Sale of controlled goods

If, after the enforcement of a writ of control by a High Court Enforcement Officer (HCEO), controlled goods need to be sold, they are done so under the removal and sale stage in accordance with the Taking Control of Goods Regulations 2013. The enforcement agent can decide to proceed to this stage and remove goods if the debtor refuses to make payment or enter into a payment arrangement, if a controlled goods agreement is breached or if he has good cause to believe that the goods will be in jeopardy if left in situ.

Notice of sale

7 clear days’ notice of the time, date and location of the sale must be given to the judgment debtor. This must include the details of the goods to be sold, any co-owners, the sum owing at the point of sale and details of when that sum must be paid by to prevent the sale. However, if the standard notice period would mean that the goods would become unsaleable or their value would be lost or significantly reduced, then sale can take place the day after the removal of the goods. Notice of sale is then given the day before the sale.

Methods and place of sale

The most common method of sale is by public auction. This could be via an auction house or an online or internet auction site. Other methods of sale are permitted, upon application to court. These are sale by:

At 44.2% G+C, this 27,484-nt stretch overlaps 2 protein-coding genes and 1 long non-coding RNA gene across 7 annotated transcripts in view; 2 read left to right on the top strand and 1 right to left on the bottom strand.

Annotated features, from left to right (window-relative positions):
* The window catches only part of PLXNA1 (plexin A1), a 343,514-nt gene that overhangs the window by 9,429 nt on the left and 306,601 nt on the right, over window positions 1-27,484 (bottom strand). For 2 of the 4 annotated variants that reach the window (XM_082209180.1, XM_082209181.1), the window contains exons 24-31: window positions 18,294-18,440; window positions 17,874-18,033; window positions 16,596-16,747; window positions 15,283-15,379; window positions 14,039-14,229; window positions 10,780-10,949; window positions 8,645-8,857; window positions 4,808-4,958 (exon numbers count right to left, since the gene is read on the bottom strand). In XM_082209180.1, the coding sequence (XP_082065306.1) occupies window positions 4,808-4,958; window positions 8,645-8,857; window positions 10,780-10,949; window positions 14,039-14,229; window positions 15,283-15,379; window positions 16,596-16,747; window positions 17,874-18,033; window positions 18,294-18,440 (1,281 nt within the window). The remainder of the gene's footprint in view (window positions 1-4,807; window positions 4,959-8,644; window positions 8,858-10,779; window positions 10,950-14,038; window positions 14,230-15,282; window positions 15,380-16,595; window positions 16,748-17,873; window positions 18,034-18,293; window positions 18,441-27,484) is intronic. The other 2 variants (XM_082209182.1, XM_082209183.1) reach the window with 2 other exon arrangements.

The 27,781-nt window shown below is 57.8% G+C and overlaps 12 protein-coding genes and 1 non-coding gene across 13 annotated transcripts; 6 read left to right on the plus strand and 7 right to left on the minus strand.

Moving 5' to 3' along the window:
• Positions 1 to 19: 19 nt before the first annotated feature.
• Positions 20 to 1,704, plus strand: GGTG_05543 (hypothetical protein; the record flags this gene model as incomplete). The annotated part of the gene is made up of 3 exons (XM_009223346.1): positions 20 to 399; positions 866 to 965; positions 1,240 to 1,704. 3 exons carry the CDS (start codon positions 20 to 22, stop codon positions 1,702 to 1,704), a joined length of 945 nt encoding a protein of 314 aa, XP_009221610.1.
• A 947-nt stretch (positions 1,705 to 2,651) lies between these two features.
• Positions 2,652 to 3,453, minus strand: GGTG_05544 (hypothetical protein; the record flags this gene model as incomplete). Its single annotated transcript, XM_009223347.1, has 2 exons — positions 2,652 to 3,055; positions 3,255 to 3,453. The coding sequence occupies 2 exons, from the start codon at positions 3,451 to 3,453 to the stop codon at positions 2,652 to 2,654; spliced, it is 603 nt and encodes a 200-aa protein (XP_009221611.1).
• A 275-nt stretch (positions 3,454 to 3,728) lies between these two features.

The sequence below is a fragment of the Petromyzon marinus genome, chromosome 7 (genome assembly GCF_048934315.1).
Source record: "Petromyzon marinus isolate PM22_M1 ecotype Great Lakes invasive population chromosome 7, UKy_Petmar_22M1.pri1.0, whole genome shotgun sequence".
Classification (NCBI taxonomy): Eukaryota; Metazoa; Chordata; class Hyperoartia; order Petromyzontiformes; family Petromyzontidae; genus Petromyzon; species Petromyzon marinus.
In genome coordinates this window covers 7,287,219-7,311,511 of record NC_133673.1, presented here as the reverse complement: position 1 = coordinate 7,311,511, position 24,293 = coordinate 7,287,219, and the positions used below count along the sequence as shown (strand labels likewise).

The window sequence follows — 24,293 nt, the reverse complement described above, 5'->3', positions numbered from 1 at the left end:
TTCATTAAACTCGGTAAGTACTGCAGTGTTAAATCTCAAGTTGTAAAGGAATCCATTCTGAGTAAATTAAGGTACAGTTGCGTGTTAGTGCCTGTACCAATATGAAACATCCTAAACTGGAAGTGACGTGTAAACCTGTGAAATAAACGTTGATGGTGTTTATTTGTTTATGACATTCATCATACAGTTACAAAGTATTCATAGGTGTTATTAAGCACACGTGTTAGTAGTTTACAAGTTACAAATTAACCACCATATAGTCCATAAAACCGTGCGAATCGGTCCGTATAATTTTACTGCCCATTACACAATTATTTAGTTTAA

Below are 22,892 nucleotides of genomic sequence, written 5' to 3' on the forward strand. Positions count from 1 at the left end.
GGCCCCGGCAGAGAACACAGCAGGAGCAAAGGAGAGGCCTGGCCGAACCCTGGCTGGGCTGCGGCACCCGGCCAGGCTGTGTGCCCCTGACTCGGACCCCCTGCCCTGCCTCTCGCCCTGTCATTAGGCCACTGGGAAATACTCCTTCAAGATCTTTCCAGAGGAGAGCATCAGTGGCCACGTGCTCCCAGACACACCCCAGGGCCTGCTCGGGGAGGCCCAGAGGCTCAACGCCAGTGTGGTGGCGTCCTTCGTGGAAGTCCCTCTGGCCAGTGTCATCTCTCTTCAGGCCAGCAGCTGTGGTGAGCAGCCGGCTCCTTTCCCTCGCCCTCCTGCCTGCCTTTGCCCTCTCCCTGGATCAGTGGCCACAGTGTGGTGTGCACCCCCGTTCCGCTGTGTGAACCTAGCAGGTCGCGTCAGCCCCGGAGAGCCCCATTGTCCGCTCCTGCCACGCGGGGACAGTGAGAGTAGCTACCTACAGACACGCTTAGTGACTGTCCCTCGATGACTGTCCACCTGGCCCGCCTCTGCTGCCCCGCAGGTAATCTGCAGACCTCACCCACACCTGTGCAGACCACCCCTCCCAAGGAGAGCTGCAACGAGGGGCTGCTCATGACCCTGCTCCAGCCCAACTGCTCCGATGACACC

• Private contract
  • Sealed bids
  • Advertisement
  • Any other method that the court considers appropriate
The sale can take place at the auction house by a qualified auctioneer, online or at the premises where the goods were found by the enforcement agent. The latter may be most appropriate if the goods are large and/or impractical to move, provided they are in commercial premises.

Proceeds of sale

The auctioneer’s fees will be deducted from the proceeds of sale and the balance used to clear the debt, fees and judgment interest. If the proceeds are insufficient, they will be allocated pro-rata between the judgment creditor and the HCEO.

The enforcement of writs of possession

A guide to the removal of activists, trespassers and travellers under a High Court writ of possession


The enforcement of writs of control

A guide to the recovery of debt under a High Court writ of control